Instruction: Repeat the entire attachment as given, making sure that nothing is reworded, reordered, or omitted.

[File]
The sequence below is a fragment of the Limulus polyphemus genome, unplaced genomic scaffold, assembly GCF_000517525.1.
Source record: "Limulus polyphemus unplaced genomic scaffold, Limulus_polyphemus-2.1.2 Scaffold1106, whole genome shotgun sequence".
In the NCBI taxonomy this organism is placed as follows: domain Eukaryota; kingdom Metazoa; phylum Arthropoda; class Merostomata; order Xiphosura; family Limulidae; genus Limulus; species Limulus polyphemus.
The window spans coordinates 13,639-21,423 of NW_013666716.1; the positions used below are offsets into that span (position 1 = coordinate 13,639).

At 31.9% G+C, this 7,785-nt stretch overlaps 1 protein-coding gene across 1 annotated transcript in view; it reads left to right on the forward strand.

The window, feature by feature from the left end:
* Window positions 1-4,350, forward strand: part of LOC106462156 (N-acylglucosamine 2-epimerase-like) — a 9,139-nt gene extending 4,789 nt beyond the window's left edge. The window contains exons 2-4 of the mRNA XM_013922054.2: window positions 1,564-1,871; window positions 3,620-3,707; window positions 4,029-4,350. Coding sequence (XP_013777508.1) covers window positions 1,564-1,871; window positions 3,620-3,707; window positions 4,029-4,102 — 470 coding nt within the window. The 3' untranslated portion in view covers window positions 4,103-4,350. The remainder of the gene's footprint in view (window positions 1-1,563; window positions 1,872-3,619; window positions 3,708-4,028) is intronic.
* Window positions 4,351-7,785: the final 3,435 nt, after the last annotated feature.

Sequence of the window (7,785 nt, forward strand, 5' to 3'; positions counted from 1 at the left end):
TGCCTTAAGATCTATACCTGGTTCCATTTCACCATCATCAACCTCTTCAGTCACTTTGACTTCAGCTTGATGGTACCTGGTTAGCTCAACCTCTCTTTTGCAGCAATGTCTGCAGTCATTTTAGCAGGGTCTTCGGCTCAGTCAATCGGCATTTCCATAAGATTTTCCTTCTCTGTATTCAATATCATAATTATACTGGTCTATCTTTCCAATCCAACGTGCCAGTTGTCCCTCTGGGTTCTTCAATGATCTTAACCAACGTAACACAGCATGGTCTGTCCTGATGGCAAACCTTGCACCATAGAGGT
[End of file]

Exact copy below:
The sequence below is a fragment of the Limulus polyphemus genome, unplaced genomic scaffold, assembly GCF_000517525.1.
Source record: "Limulus polyphemus unplaced genomic scaffold, Limulus_polyphemus-2.1.2 Scaffold1106, whole genome shotgun sequence".
In the NCBI taxonomy this organism is placed as follows: domain Eukaryota; kingdom Metazoa; phylum Arthropoda; class Merostomata; order Xiphosura; family Limulidae; genus Limulus; species Limulus polyphemus.
The window spans coordinates 13,639-21,423 of NW_013666716.1; the positions used below are offsets into that span (position 1 = coordinate 13,639).

At 31.9% G+C, this 7,785-nt stretch overlaps 1 protein-coding gene across 1 annotated transcript in view; it reads left to right on the forward strand.

The window, feature by feature from the left end:
* Window positions 1-4,350, forward strand: part of LOC106462156 (N-acylglucosamine 2-epimerase-like) — a 9,139-nt gene extending 4,789 nt beyond the window's left edge. The window contains exons 2-4 of the mRNA XM_013922054.2: window positions 1,564-1,871; window positions 3,620-3,707; window positions 4,029-4,350. Coding sequence (XP_013777508.1) covers window positions 1,564-1,871; window positions 3,620-3,707; window positions 4,029-4,102 — 470 coding nt within the window. The 3' untranslated portion in view covers window positions 4,103-4,350. The remainder of the gene's footprint in view (window positions 1-1,563; window positions 1,872-3,619; window positions 3,708-4,028) is intronic.
* Window positions 4,351-7,785: the final 3,435 nt, after the last annotated feature.

Sequence of the window (7,785 nt, forward strand, 5' to 3'; positions counted from 1 at the left end):
TGCCTTAAGATCTATACCTGGTTCCATTTCACCATCATCAACCTCTTCAGTCACTTTGACTTCAGCTTGATGGTACCTGGTTAGCTCAACCTCTCTTTTGCAGCAATGTCTGCAGTCATTTTAGCAGGGTCTTCGGCTCAGTCAATCGGCATTTCCATAAGATTTTCCTTCTCTGTATTCAATATCATAATTATACTGGTCTATCTTTCCAATCCAACGTGCCAGTTGTCCCTCTGGGTTCTTCAATGATCTTAACCAACGTAACACAGCATGGTCTGTCCTGATGGCAAACCTTGCACCATAGAGGT